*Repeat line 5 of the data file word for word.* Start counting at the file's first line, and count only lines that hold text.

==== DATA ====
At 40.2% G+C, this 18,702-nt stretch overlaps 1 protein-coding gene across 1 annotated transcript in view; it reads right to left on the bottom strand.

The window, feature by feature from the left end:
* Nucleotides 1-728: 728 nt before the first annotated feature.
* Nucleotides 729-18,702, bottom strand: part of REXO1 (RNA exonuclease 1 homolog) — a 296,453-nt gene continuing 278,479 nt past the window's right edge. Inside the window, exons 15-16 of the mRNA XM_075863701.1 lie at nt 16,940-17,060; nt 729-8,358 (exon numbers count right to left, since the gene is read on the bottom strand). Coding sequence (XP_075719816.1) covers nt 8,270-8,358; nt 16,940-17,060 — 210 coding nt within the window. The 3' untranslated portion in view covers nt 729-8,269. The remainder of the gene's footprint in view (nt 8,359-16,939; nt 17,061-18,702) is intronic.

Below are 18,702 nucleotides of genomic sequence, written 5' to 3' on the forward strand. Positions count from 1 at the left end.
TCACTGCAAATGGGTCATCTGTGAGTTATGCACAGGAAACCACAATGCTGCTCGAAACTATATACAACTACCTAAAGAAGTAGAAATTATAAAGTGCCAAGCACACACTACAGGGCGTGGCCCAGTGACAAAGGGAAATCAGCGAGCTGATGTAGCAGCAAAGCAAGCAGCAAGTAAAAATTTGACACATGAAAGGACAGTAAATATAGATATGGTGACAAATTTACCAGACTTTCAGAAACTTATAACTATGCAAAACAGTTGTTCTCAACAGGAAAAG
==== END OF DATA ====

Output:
Below are 18,702 nucleotides of genomic sequence, written 5' to 3' on the forward strand. Positions count from 1 at the left end.